It is a tremendous promise, the forgiveness of guilt and rebellion. How is this to be accomplished; how is Israel to find itself restored; how are we to find ourselves restored? Jeremiah speaks of one called The Righteous Branch, who will spring up for David, to be an heir of the kingly line. This one who will come, says the prophet, is the rightful heir to the throne of Israel. He will reign, a legitimate king, a perfectly just and good king.

How many times do we read in the newspaper or hear on the radio more evidence of scandal and disgrace in government? How often do we sigh and shake our heads and wonder what the world is coming to, when those who are meant to lead us in righteousness wallow in self-centredness, making much through dishonest practices, deceit, and dereliction of duty?

The Lord speaking through His prophet promises us that the king to come will not be like those false rulers. He is altogether true and just; He shall execute righteousness and justice. Do we long for the coming of this righteous king, the Son of David? Well be encouraged, for this promised king has already come as a little child, wrapped in swaddling cloths and laid in a manger. ‘A star shall come out of Jacob,’ prophesied Balaam, ‘a sceptre shall rise out of Israel.’ This one whom St John says is full of grace and truth, the eternal Word, Jesus Christ, has come.

We see His kingdom now in shadows, principally through the work of His church. On that day we will see it in full; He will come a second time, in glory, descending from the clouds to judge the earth and rule in equity. The Righteous Branch who was born, suffered, crowned with thorns, died and rose again for our justification will be crowned in majesty. Every knee will bow before His sovereign throne as even now the hearts of those who love Him bow in humble adoration. All kingdoms of wickedness will be cast down and the kingdoms of this world will become at last the kingdom of Our Lord and of His Christ! What a joyous promise to hold in our hearts amidst wars and rumours of wars. The promised kingdom has been inaugurated and the king is coming again- unstoppable, with great glory, and shouts of joy.

It must have been a wondrous sight to see the heavenly king at his first appearing in Bethlehem, ‘such tiny hands and, oh, such tiny feet!’ It will be again a wondrous sight when our Lord Jesus returns to draw to completion the promises declared through the prophets. We will live in a restored earth, a renovated city. For that is what Judah and Jerusalem represent, the chosen people of God set secure on a hill forever. And notice what the text says of this city: ‘this is the name by which it will be called: “The Lord is our righteousness.”’ Actually, this translation doesn’t quite capture the meaning. It might be better read, ‘this is the name by which she will be called.’ She will be called, ‘The Lord is Our Righteousness.’ This is the language of intimacy; the city of God, the people of God, will be so closely associated with the Lord Himself as to be called by the very same name.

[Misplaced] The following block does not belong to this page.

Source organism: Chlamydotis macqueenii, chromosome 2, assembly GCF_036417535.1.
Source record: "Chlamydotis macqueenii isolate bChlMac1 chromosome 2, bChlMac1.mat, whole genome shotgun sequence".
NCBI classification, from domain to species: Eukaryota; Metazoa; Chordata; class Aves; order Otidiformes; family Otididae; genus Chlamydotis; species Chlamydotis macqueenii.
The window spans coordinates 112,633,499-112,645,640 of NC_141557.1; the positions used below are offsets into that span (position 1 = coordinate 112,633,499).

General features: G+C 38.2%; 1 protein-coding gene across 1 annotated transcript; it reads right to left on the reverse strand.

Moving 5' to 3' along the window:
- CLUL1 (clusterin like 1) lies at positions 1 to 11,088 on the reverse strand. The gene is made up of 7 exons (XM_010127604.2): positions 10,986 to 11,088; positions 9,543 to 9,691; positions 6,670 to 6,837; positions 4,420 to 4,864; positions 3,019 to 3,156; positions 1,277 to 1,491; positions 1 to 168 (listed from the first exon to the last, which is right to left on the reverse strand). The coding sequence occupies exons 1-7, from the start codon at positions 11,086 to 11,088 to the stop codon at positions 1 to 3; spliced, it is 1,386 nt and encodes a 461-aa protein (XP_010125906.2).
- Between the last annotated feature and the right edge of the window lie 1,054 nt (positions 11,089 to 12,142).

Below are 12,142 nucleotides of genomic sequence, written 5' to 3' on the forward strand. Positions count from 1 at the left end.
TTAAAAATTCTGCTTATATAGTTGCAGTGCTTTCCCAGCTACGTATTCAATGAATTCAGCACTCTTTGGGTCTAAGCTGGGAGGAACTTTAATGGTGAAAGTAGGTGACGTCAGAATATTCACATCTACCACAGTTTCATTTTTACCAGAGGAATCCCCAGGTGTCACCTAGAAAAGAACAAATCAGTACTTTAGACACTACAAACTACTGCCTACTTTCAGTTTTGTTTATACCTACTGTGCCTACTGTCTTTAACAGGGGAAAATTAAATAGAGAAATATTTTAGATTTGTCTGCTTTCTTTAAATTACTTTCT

Lest we miss the significance of this point, let me be clear- that refers to us! We are ‘she’ who will be called by the Lord’s name. So great is God’s love for us that He gives us His own name. Through our faith, even now we are one with Jesus but when He comes at last we will see Him as He is! We have already been given His name and all the privileges associated with being His beloved.

But on the last day all our mistrusting and doubts and fears will the thrust aside. And we will see Him face to face, our beloved. The promise from the mouth of Jeremiah is of a divine marriage, a union between God and humanity, a perfect, holy, beautiful intimacy such that we are His and He is ours and never can we be separated from Him. The heart should leap at such a prospect; though we are His through faith, one day we will be in His presence. I will be His, you will be His. This world and all its trials will be done, aches and pains gone, sorrows forgotten, hopes fulfilled. And we will look up into the shining face of Jesus and say, ‘The Lord, my righteousness.’

Today we approach Our beautiful Jesus in signs and symbols, the sacraments of His Church. At the end of time and the beginning of eternity, we will place our hands in His wounded hands and be carried away in His pure love. We have a secure hope of this blessed future, in the promise of God revealed in holy scripture and attested to by the resurrection of Jesus Christ from the dead. Now we look strainingly forward; will you turn your face with me to the future? In the eucharist we are about to receive, the Lord comes down from His throne to meet us and here is a foretaste of that glorious city, that loving embrace of our righteous bridegroom.

Knowing this, in the bread and the wine this morning pray you will worthily receive the Lord; lift the tokens of His love to your lips and there find the sweetest kiss of the holy Jesus. Set down all that might hold you back from meeting him; say ‘Jesus I would embrace you with all my heart, all my soul, all my mind, and strength.’ The Lord who, today- at this very moment- is our Righteousness will not reject any who come to Him in faith. Come now and come boldly, for ‘The days are surely coming, says the Lord, when I will fulfil the promise I made to the house of Israel and the house of Judah.’ Amen.

Saturday, November 21, 2015

War Memorial Chapel window, St John the Baptist, Stockcross